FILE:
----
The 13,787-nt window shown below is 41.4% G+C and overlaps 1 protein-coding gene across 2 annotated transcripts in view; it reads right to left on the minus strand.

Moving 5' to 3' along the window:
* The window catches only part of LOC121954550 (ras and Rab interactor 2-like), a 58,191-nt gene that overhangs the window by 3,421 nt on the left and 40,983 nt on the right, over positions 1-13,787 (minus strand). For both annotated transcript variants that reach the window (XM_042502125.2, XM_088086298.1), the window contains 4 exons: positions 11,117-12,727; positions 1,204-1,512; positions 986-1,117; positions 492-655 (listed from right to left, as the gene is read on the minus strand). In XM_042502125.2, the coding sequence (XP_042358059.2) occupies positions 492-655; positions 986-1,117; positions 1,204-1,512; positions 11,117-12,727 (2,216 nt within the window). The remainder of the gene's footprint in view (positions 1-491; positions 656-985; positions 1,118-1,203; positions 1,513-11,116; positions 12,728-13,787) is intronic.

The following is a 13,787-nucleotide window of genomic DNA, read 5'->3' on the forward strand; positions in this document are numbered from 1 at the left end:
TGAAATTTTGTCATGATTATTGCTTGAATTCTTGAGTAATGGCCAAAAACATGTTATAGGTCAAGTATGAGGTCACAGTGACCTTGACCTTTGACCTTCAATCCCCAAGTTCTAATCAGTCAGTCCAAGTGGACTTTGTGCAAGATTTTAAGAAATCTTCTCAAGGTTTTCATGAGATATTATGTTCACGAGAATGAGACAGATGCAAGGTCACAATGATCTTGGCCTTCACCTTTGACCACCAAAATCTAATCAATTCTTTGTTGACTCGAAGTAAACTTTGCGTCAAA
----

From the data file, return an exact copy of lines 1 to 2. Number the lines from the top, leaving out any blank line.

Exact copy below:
The 13,787-nt window shown below is 41.4% G+C and overlaps 1 protein-coding gene across 2 annotated transcripts in view; it reads right to left on the minus strand.

Moving 5' to 3' along the window: